A Different Approach to Building Science | p.(910) 200-3572

Passive House

Passive House | Ellison Building | Cape Fear, NCPassive House is simply the most rigorous energy efficiency standard on the planet today. Passive Houses use 70% less energy while providing superior comfort and indoor air quality. How is that possible? There are seven concepts that make up the Passive House standard.





Just like a thermos, Passive House are packed with insulation to keep the heat OUT in the summer and IN during the winter.

[Photo:  A combination of expanded polystyrene and cellulose to form a super-insulated wall]




Debunking the myth that houses need to breathe, Passive Houses are super tight to keep moisture and air from moving through the building envelope.

[Photo: High performance caulk is used to seal the seams of the wall-to-roof juncture]




Breaks in the insulation layer usually caused by structural elements and utility penetrations in the building envelope create a “thermal bridge,” allowing undesirable exterior temperatures to migrate into the home.

[Photo: This concrete beam is an example of a thermal bridge]





Usually a weak point in the home’s insulation layer, Passive House windows have well-insulated frames, triple paned glazing, and high solar heat gain coefficients on south-facing windows to help save energy.

[Photo: The profile of a thermally broken window frame]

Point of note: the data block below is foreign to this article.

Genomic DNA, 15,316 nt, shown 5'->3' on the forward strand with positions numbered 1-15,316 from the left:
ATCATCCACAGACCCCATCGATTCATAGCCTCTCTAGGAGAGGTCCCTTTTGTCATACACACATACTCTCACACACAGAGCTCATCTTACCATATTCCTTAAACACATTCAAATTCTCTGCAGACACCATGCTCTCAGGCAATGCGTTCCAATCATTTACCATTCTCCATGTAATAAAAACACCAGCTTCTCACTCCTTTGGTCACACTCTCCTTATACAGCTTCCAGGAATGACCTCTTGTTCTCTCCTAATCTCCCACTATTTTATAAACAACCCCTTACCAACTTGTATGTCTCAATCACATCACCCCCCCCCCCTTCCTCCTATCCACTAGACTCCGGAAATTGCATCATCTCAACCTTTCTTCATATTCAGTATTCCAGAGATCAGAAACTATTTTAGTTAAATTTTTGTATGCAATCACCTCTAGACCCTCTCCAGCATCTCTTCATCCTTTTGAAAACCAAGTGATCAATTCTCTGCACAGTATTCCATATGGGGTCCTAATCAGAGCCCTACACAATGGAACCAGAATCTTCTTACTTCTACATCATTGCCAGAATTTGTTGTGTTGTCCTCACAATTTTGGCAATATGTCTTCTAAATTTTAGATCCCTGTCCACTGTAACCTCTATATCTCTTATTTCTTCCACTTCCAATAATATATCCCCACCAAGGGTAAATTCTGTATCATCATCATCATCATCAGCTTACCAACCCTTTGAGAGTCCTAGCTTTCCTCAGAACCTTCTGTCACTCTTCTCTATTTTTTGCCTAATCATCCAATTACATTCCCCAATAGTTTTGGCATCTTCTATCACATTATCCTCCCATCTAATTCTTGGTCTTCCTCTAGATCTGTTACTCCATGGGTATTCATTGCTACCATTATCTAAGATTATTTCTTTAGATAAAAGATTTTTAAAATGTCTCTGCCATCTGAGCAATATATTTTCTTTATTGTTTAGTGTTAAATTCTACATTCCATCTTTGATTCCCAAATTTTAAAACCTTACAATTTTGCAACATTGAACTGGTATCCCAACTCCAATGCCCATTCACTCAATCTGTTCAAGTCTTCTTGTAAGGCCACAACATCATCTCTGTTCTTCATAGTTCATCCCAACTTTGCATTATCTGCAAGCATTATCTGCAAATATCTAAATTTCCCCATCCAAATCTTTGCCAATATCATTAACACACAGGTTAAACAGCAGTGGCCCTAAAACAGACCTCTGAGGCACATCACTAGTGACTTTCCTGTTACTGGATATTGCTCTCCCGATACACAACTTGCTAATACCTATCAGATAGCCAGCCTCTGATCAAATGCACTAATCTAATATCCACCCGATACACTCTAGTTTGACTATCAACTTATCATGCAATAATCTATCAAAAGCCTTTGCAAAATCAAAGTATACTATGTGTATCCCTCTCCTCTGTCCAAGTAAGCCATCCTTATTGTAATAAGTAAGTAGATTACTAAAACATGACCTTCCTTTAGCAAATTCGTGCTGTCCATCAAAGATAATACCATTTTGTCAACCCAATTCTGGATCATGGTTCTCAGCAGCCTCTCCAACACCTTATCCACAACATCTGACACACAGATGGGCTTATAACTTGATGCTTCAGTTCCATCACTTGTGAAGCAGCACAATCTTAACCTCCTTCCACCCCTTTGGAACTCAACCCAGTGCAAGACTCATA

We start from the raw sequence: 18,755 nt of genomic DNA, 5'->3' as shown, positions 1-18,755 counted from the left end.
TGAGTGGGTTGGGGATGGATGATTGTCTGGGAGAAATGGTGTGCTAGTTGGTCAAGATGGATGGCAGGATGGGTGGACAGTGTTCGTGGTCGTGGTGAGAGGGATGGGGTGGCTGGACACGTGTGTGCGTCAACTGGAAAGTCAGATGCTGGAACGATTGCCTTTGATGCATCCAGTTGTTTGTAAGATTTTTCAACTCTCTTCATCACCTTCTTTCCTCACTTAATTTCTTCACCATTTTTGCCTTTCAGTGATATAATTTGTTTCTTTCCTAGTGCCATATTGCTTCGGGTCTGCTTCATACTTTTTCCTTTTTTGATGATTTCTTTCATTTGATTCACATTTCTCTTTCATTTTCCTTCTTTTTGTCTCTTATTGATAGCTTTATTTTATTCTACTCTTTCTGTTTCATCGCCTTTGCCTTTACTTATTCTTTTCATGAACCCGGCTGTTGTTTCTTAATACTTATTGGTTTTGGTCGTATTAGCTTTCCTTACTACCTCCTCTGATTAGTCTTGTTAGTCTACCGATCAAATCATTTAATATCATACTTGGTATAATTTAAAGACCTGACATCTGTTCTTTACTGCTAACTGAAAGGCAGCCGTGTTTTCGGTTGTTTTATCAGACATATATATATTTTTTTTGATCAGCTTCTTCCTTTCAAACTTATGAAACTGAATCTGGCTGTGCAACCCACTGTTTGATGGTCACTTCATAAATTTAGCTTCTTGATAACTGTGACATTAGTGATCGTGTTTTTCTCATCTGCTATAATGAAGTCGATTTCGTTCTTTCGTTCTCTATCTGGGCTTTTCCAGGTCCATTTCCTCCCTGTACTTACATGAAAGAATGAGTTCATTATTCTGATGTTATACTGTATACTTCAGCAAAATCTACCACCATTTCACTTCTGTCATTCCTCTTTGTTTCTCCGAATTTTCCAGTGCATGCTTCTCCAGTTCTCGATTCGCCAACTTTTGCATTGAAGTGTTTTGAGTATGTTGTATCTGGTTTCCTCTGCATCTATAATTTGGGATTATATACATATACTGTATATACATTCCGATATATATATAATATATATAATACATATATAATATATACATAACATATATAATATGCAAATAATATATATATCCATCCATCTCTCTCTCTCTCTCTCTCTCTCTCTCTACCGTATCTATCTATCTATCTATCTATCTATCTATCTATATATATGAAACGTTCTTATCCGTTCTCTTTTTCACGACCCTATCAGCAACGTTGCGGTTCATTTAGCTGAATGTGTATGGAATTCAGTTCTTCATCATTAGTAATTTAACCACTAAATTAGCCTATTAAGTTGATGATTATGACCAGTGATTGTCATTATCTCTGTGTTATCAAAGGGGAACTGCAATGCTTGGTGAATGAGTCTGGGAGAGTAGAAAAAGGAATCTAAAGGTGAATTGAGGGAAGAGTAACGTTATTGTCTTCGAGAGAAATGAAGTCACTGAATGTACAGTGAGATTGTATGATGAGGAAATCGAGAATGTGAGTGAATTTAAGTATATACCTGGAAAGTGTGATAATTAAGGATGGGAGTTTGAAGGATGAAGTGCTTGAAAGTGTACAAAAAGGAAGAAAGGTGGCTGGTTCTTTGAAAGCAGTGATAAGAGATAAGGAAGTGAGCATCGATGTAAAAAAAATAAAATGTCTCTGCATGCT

Because Passive Houses are so airtight, they need mechanical ventilation to breath. An energy recovery ventilator is a high tech piece of equipment that brings in a constant stream of fresh air while exhausting stale air from inside. The amazing part is that it can recover up to 95% of the heat from the exhaust stream, and transfer it back to the fresh air stream.

[Photo: Energy Recovery Ventilation diagram]




A big source of heat in a Passive House comes from the sun, so orienting the house with sun in mind is important. It’s amazing to think that heat from appliances, lights, people, and the sun is almost all you need to keep warm in the winter. But it’s just as important to keep the sun out in the summer. Shading is critical in a Passive House.

[Photo: Passive Houses utilize winter sun and block summer sun]




The Passive House Planning Package (PHPP) is a tool used to accurately assess energy modeling of a building that accounts for attributes such as airtightness, insulation, and solar orientation. Only when a building meets the following measurable requirements is the Passive House standard met: heating requirement of less than or equal to 4.75 kBtu per sq. ft. per year, energy use of less than or equal to 38 kBtu per sq. ft. per year, and airtightness less than or equal to 0.6 air changes per hour (ACH) at 50 pascals (Pa).

Ellison Building Company is the only builder in southeast North Carolina qualified to construct Passive Houses. After completing a rigorous training course and passing several exams, Ellison received the rare Certified Passive House Consultant designation from the Passive House Institute US (PHIUS). This designation ensures that the seven concepts of Passive House come together to form a complete energy efficient building system.